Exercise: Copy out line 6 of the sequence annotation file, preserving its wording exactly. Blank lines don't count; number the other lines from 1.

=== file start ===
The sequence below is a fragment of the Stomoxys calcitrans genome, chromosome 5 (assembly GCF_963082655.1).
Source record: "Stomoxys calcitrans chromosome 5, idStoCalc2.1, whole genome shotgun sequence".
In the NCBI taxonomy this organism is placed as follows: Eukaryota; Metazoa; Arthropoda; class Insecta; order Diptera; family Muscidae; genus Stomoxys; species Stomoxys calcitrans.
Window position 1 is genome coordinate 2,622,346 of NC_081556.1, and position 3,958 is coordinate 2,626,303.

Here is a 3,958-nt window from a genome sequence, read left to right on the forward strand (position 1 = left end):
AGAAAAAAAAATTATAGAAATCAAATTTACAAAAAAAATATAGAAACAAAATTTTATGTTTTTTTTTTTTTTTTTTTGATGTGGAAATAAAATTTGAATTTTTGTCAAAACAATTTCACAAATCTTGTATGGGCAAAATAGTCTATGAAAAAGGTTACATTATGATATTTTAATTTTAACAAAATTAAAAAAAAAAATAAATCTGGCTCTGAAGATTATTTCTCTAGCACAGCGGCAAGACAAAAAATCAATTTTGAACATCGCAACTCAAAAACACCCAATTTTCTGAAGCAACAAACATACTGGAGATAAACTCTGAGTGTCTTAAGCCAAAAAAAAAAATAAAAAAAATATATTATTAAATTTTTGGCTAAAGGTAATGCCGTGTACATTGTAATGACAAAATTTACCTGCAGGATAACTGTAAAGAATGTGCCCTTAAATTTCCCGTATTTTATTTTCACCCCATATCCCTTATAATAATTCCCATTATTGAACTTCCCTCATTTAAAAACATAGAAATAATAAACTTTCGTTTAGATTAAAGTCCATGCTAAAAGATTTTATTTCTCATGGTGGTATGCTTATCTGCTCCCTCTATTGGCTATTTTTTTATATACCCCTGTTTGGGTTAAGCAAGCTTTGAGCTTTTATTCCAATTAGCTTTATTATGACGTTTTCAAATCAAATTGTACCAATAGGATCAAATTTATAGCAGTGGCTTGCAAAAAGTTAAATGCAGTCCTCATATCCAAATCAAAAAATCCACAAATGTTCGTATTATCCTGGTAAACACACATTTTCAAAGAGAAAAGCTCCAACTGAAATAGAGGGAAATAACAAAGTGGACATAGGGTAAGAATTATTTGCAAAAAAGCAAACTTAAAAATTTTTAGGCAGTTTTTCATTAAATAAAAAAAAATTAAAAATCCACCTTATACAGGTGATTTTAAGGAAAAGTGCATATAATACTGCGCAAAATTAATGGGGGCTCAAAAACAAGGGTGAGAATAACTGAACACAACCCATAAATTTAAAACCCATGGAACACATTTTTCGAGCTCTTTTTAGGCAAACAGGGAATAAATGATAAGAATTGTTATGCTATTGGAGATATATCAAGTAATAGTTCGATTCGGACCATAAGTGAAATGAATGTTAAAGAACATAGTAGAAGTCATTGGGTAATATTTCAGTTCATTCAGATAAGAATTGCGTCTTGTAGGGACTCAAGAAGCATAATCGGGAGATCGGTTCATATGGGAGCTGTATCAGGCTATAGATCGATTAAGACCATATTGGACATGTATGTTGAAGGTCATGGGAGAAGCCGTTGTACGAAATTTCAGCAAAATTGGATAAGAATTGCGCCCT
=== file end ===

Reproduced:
AGAAAAAAAAATTATAGAAATCAAATTTACAAAAAAAATATAGAAACAAAATTTTATGTTTTTTTTTTTTTTTTTTTGATGTGGAAATAAAATTTGAATTTTTGTCAAAACAATTTCACAAATCTTGTATGGGCAAAATAGTCTATGAAAAAGGTTACATTATGATATTTTAATTTTAACAAAATTAAAAAAAAAAATAAATCTGGCTCTGAAGATTATTTCTCTAGCACAGCGGCAAGACAAAAAATCAATTTTGAACATCGCAACTCAAAAACACCCAATTTTCTGAAGCAACAAACATACTGGAGATAAACTCTGAGTGTCTTAAGCCAAAAAAAAAAATAAAAAAAATATATTATTAAATTTTTGGCTAAAGGTAATGCCGTGTACATTGTAATGACAAAATTTACCTGCAGGATAACTGTAAAGAATGTGCCCTTAAATTTCCCGTATTTTATTTTCACCCCATATCCCTTATAATAATTCCCATTATTGAACTTCCCTCATTTAAAAACATAGAAATAATAAACTTTCGTTTAGATTAAAGTCCATGCTAAAAGATTTTATTTCTCATGGTGGTATGCTTATCTGCTCCCTCTATTGGCTATTTTTTTATATACCCCTGTTTGGGTTAAGCAAGCTTTGAGCTTTTATTCCAATTAGCTTTATTATGACGTTTTCAAATCAAATTGTACCAATAGGATCAAATTTATAGCAGTGGCTTGCAAAAAGTTAAATGCAGTCCTCATATCCAAATCAAAAAATCCACAAATGTTCGTATTATCCTGGTAAACACACATTTTCAAAGAGAAAAGCTCCAACTGAAATAGAGGGAAATAACAAAGTGGACATAGGGTAAGAATTATTTGCAAAAAAGCAAACTTAAAAATTTTTAGGCAGTTTTTCATTAAATAAAAAAAAATTAAAAATCCACCTTATACAGGTGATTTTAAGGAAAAGTGCATATAATACTGCGCAAAATTAATGGGGGCTCAAAAACAAGGGTGAGAATAACTGAACACAACCCATAAATTTAAAACCCATGGAACACATTTTTCGAGCTCTTTTTAGGCAAACAGGGAATAAATGATAAGAATTGTTATGCTATTGGAGATATATCAAGTAATAGTTCGATTCGGACCATAAGTGAAATGAATGTTAAAGAACATAGTAGAAGTCATTGGGTAATATTTCAGTTCATTCAGATAAGAATTGCGTCTTGTAGGGACTCAAGAAGCATAATCGGGAGATCGGTTCATATGGGAGCTGTATCAGGCTATAGATCGATTAAGACCATATTGGACATGTATGTTGAAGGTCATGGGAGAAGCCGTTGTACGAAATTTCAGCAAAATTGGATAAGAATTGCGCCCT